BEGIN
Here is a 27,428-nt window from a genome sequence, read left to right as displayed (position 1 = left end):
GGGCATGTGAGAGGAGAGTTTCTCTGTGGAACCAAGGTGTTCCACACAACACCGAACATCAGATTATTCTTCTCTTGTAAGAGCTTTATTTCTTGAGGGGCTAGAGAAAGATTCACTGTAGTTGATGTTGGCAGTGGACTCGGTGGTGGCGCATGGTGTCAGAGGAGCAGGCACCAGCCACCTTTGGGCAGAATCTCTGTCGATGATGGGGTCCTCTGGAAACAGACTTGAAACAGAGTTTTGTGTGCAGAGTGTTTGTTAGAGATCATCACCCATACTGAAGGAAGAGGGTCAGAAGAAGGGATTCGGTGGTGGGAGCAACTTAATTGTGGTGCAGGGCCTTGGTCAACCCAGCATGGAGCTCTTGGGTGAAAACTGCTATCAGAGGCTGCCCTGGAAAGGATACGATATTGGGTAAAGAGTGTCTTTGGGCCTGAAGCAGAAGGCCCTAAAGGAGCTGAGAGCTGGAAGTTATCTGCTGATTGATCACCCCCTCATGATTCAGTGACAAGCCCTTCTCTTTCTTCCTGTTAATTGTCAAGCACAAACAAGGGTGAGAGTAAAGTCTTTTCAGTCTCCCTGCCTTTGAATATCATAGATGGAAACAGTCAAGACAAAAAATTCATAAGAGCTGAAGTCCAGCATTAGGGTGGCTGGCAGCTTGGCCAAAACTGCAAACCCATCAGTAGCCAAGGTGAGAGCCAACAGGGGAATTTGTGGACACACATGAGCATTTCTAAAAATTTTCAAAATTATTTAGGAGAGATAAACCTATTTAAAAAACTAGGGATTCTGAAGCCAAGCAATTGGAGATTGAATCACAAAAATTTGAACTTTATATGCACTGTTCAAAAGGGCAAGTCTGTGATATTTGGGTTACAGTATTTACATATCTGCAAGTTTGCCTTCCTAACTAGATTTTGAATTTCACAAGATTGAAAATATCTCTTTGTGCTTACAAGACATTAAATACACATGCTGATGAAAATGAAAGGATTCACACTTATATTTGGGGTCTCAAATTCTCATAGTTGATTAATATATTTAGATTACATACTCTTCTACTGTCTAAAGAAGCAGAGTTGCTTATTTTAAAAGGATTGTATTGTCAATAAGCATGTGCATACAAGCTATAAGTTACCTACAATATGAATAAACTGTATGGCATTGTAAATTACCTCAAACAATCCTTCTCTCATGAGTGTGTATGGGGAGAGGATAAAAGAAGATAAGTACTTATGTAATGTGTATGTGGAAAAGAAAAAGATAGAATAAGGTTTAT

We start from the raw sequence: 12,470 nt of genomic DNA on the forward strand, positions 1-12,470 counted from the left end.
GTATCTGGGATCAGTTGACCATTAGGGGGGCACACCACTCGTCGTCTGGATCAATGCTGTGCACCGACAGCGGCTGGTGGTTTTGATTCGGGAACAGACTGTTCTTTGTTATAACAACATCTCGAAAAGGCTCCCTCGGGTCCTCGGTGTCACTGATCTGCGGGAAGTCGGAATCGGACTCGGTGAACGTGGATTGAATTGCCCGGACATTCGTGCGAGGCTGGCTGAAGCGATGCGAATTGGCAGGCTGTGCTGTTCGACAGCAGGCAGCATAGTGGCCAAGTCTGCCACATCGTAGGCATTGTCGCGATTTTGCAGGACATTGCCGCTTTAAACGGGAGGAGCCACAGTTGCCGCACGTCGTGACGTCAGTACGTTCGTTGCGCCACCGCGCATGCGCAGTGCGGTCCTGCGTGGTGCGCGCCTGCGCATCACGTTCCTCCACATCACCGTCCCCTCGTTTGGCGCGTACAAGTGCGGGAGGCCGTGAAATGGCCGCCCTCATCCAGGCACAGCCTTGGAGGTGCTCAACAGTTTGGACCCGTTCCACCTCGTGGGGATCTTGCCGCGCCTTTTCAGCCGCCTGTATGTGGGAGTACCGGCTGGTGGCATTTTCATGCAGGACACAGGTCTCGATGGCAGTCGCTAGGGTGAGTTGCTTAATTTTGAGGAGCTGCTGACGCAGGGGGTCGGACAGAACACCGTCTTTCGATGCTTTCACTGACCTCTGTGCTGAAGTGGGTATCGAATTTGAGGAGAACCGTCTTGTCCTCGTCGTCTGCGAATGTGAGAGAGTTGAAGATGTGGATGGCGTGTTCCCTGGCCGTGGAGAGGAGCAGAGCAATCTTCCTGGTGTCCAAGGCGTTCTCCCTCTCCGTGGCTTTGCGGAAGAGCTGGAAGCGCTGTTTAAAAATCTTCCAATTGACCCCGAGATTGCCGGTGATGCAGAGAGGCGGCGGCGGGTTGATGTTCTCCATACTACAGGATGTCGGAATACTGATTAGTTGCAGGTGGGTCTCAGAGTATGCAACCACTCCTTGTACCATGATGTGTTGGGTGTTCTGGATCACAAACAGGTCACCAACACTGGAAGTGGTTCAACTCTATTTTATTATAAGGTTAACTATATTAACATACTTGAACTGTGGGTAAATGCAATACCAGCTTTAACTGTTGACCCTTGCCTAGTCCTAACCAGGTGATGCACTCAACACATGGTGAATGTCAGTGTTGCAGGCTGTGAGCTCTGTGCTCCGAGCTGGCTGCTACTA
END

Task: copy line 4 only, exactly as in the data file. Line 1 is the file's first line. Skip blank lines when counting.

GTATCTGGGATCAGTTGACCATTAGGGGGGCACACCACTCGTCGTCTGGATCAATGCTGTGCACCGACAGCGGCTGGTGGTTTTGATTCGGGAACAGACTGTTCTTTGTTATAACAACATCTCGAAAAGGCTCCCTCGGGTCCTCGGTGTCACTGATCTGCGGGAAGTCGGAATCGGACTCGGTGAACGTGGATTGAATTGCCCGGACATTCGTGCGAGGCTGGCTGAAGCGATGCGAATTGGCAGGCTGTGCTGTTCGACAGCAGGCAGCATAGTGGCCAAGTCTGCCACATCGTAGGCATTGTCGCGATTTTGCAGGACATTGCCGCTTTAAACGGGAGGAGCCACAGTTGCCGCACGTCGTGACGTCAGTACGTTCGTTGCGCCACCGCGCATGCGCAGTGCGGTCCTGCGTGGTGCGCGCCTGCGCATCACGTTCCTCCACATCACCGTCCCCTCGTTTGGCGCGTACAAGTGCGGGAGGCCGTGAAATGGCCGCCCTCATCCAGGCACAGCCTTGGAGGTGCTCAACAGTTTGGACCCGTTCCACCTCGTGGGGATCTTGCCGCGCCTTTTCAGCCGCCTGTATGTGGGAGTACCGGCTGGTGGCATTTTCATGCAGGACACAGGTCTCGATGGCAGTCGCTAGGGTGAGTTGCTTAATTTTGAGGAGCTGCTGACGCAGGGGGTCGGACAGAACACCGTCTTTCGATGCTTTCACTGACCTCTGTGCTGAAGTGGGTATCGAATTTGAGGAGAACCGTCTTGTCCTCGTCGTCTGCGAATGTGAGAGAGTTGAAGATGTGGATGGCGTGTTCCCTGGCCGTGGAGAGGAGCAGAGCAATCTTCCTGGTGTCCAAGGCGTTCTCCCTCTCCGTGGCTTTGCGGAAGAGCTGGAAGCGCTGTTTAAAAATCTTCCAATTGACCCCGAGATTGCCGGTGATGCAGAGAGGCGGCGGCGGGTTGATGTTCTCCATACTACAGGATGTCGGAATACTGATTAGTTGCAGGTGGGTCTCAGAGTATGCAACCACTCCTTGTACCATGATGTGTTGGGTGTTCTGGATCACAAACAGGTCACCAACACTGGAAGTGGTTCAACTCTATTTTATTATAAGGTTAACTATATTAACATACTTGAACTGTGGGTAAATGCAATACCAGCTTTAACTGTTGACCCTTGCCTAGTCCTAACCAGGTGATGCACTCAACACATGGTGAATGTCAGTGTTGCAGGCTGTGAGCTCTGTGCTCCGAGCTGGCTGCTACTA